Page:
Gopro Inc v Ross Walmsley  ATMO 76 (2 August 2021)
Unsuccessful opposition by Walmsley to an application for removal of his trademark registration for Gopro Logo shown below alleging no good faith use in the 3 years period ending 28 December 2019.
The registration dated from 14 January 2013 and covered a broad range of goods in classes 25 and 32.
The evidence supported the taking of preliminary steps consistent with an intention to use the registered mark, but had not reached the stage of objectively committed to offering or supplying goods bearing this mark in the course of trade.
The delegate was not satisfied there was any obstacle to use of the registered mark and found no basis for a favourable exercise of discretion; so the Gopro Logo mark was removed from the Register.
Plaspro Enterprises Pty Ltd  ATMO 77 (3 August 2021)
The applicant was unable to overcome a distinctiveness objection raised during examination of its application for registration of the trade mark Bottles of Australia filed on 8 April 2020 for goods in classes 12 and 21 and services in class 35.
The applicant acquired the Bottles of Australia business in February 2018 and relied on its use since then as well as use by its predecessor in business since 1989.
The delegate noted the phrase ‘Bottles of Australia’ has a natural ordinary signification which describes a product and its origin. That is, bottles that originate from, are sold in or otherwise relate to Australia. The evidence disclosed different variations of the mark and was generally deficient in clearly establishing the acquisition of distinctiveness.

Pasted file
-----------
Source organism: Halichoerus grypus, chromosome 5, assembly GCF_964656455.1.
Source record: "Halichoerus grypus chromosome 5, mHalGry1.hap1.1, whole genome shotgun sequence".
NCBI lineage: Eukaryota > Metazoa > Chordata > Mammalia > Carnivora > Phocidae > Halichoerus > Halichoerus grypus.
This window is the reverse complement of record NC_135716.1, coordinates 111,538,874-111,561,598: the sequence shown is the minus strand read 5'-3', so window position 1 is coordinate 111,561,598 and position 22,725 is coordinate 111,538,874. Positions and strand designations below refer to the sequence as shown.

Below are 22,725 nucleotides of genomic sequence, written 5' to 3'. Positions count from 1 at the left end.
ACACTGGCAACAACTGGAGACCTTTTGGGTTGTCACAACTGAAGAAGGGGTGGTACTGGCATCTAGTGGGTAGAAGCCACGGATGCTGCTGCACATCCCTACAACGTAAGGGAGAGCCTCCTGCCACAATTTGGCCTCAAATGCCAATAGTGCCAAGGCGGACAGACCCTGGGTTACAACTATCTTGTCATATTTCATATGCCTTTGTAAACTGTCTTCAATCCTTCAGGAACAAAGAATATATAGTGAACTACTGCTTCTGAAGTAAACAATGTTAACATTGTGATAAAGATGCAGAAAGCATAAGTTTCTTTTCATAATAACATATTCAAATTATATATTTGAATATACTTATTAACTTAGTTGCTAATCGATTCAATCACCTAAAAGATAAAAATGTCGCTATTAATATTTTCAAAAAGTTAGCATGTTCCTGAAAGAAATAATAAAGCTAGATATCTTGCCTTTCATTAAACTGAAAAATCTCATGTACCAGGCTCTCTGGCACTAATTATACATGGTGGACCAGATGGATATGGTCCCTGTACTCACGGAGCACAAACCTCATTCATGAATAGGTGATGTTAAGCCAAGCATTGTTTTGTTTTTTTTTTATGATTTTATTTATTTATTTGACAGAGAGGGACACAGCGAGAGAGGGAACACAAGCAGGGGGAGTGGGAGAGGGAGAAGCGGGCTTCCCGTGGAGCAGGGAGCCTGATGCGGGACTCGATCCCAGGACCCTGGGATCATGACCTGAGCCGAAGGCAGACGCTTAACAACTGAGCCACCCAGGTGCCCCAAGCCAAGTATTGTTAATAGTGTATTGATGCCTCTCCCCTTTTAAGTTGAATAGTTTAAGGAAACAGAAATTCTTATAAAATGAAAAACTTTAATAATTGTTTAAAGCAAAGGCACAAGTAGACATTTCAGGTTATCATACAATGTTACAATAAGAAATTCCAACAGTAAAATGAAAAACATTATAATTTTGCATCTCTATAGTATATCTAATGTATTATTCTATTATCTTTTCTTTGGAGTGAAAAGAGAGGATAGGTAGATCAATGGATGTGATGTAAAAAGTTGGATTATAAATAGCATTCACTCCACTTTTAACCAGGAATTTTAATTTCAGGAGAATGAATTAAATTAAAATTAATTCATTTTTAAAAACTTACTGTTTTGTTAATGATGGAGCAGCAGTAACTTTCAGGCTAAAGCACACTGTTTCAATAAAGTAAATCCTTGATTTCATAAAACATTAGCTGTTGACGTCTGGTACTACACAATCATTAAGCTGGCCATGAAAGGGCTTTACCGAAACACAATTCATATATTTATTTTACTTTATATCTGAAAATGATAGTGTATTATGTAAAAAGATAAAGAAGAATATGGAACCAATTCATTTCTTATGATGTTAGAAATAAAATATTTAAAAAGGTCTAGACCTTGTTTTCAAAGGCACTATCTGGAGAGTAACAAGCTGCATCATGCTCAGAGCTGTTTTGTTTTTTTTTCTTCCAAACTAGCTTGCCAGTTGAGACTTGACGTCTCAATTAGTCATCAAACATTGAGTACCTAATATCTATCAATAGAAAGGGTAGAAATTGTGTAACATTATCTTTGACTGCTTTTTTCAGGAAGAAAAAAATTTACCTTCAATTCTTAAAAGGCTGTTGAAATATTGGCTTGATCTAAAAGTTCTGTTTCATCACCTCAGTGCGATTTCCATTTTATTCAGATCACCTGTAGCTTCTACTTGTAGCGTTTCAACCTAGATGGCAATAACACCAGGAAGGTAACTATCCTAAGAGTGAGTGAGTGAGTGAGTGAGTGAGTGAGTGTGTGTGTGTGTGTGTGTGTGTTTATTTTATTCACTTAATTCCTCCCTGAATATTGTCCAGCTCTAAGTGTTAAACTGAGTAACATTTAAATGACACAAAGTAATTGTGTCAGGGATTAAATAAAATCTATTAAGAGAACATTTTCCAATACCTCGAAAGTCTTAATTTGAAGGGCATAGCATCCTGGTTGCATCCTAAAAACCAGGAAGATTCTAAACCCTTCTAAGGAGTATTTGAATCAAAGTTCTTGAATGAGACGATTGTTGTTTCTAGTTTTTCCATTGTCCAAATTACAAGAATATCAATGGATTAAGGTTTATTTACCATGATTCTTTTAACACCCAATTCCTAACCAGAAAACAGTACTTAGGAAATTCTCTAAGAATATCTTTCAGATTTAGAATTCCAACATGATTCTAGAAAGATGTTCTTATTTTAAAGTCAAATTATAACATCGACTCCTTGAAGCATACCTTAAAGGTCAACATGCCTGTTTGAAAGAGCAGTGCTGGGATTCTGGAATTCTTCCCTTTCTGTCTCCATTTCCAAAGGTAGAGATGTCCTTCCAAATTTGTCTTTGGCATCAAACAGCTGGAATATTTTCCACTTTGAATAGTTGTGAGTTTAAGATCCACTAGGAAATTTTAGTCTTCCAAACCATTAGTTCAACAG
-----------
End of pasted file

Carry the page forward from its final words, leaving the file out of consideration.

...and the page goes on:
The application was refused for all goods and services except business administration in class 35.
Bangkok Broadcasting & T.V. Co., Ltd v Seven Network (Operations) Limited  ATMO 78 (3 August 2021)
Partly successful opposition by Bangkok Broadcasting to an application for removal of its trademark registration for 7 Logo shown below alleging no good faith use in the 3 years period ending 1 July 2019.
The registration dated from 16 November 2006 and covered various goods in class 9 and services in classes 38 and 41.
The delegate considered the evidence supported Australian use of the registered mark for streaming services through its BUGABOO INTER app and YouTube channel with a small but not insignificant number of Australian consumers. However, the delegate did not accept that use of this mark on it website and social media was targeted to Australia.
Hence the delegate was satisfied there was relevant use of the registered mark for ‘television broadcasting; Hi-speed Internet or broadband Internet broadcasting’ in class 38 and ‘television entertainment’ in class 41.
This decision has been appealed.
Silly Sollys Group Pty Ltd v cc group investments pty ltd  ATMO 79 (5 August 2021)
Unsuccessful oppositions by Silly Sollys Group to applications for removal of its 3 registrations for trade marks containing CRAZY CLARK’S alleging no good faith use in the relevant 3 years period ending on 19 and 29 July 2019.